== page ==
Matthew Flinders

Celebrating the cartographer who circumnavigated Australia.

To mark the 250th birthday of Matthew Flinders, the Australian National Maritime Museum is publishing this short exclusive extract from Peter FitzSimons’ forthcoming book on the great navigator.  

Below, FitzSimons’ writes about Flinders and his attitude to Indigenous Australians. 

 

Hand coloured engraving of Captain Matthew Flinders

Hand coloured engraving of Captain Matthew Flinders RN

 

Joyce Gold, published 30 September 1814 by the Naval Chronicle Office

Morning Update - Tuesday 6 February

Endeavour is currently 40nm east of Kiama.

The winds overnight were not favourable for sailing, so the ship had to motor as far south as it could in preparation for the strong southerly change coming though their area in the next hour (see image 1 below). Winds are expected to reach 32 knots in their area. This is near gale force and the old Force 7. The East Australian Current (southerly at about 4knots) has helped them get as far south as possible. Image 3 below shows the predicted 30+ knot wind at 1300 today.

Unfortunately, once the southerly hits, the wind will stay southerly for the remainder of the week (see image 2 below). Normally a nor-easter would be the prevalent wind this time of the year, interspersed with the odd southerly change. This allows a square-rigged ship to sail both south and north with the different winds. With a southerly blowing all week, you do not want to end up too far to the north, unless you are prepared to do a long slow motor back into the wind and swell (uncomfortable). Square-rigged ships cannot sail to windward at all. The closest they can sail to the wind is about 100 degrees. Contemporary-rigged sailing vessels can sail 40 degrees to the wind – some closer.

According to the master, they had a very hot and sweaty night onboard. The ship managed to dodge the storm cells and avoided the brunt of the rain. They are now waiting for the change to come through, when they will make course back towards the coast and head offshore again later this afternoon.

Photo of crew members posing aboard Endeavour tall ship

Brian Quinn, Cook's Mate

Photo of crew members working aboard Endeavour tall ship with deck at an angle

Brian Quinn, Cook's Mate

Charts of Matthew Flinders

Matthew Flinders was born on March 16 1774 in Donington, Lincolnshire, England. 

With George Bass, he confirmed Tasmania, then named Van Diemen’s land, as an island and in 1802-03, he led the first inshore circumnavigation of Australia.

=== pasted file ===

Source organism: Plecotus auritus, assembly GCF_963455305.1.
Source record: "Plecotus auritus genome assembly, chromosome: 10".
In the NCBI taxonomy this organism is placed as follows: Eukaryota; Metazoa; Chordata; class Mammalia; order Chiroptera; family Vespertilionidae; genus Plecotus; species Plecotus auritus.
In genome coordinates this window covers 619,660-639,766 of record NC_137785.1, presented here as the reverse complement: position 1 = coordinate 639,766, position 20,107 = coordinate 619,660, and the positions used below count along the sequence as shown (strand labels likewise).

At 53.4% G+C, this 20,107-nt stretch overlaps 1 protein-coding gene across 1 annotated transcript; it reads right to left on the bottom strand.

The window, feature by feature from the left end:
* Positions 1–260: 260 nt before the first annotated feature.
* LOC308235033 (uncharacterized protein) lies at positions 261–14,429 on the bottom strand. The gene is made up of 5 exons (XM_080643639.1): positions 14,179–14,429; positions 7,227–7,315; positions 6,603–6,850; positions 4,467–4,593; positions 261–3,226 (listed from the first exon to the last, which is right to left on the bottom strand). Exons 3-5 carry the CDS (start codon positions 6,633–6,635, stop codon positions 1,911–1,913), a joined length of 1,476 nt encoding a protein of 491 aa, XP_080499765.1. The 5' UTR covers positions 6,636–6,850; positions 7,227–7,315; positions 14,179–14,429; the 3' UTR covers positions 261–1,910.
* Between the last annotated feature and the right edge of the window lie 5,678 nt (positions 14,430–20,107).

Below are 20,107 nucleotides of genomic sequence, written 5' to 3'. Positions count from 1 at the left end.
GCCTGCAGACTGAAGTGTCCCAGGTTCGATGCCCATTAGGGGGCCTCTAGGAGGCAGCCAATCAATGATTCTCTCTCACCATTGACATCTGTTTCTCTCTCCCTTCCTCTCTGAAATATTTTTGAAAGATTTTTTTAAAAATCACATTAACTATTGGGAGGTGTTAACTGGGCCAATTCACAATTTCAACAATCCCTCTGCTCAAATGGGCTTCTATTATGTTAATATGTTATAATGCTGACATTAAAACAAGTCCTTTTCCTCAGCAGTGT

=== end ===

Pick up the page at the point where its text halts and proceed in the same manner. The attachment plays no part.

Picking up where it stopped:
Flinders is also credited as the first to use Australia as the continent’s name.  He died in London on July 19, 1814. He was 40 years old.

Peter FitzSimons’ forthcoming book on Flinders will be published by Hachette.

Find out more about Peter's books 

Footage by Craig Bender

More from the Museum

The Australian National Maritime Museum celebrates our nations's history and connection to the sea. We protect the National Maritime collection, a rich and diverse range of over 160,000 historic artefacts.

Among these objects are fascinating treasures, such as a copy of Flinders' A Voyage to Terra Australis and an array of charts based on these important surveys of Australia's coatline. 

 

Explore Matthew Flinders in the collection 

Map showing the island of Tasmania, printed in black ink on cream paper.

00004101 - Chart of Van Diemens Land, 1798 - 1799. Matthew Flinders, engraved by L Welsh.   

 

ANMM Collection

Heroes of Colonial Encounters, Helen S Tiernan, 2017

Explore this collection

ANMM Collection reproduced courtesy of Helen S Tiernan and licenced for use by the Museum. If you would like to use this image please contact the Museum at images@sea.museum 

 

Paining showing Matthew Flinders, a white man with short, dark hair and a fancy blue and gold jacket
A painting showing Bungaree, and indigionus man with dark skin and hair wearing a red, european coat and holding a hat

While Matthew Flinders circumnavigated the Australian continent he was assisted by Bungaree, who acted as a type of diplomat with other First Nations people they encountered on the voyage. As a consequence Bungaree became the first known person born in the country to circumnavigate it. 

Although Bungaree became well versed in the ways of the new inhabitants and took to wearing elements of European dress, he remained very much a Kuringgai man and a respected elder amongst his people. The last years of Bungaree's life were spent in Sydney on the land now known as The Domain. He died on Wednesday 24 November 1830 and was buried at Rose Bay. 

Read more about Flinders and Bungaree

Map showing the Australian coastline, printed in black ink on cream paper.

00001899 - Chart from A voyage to Terra Australia, volume 2. Matthew Flinders, published by G and W Nicol, 1814.  

 

ANMM Collection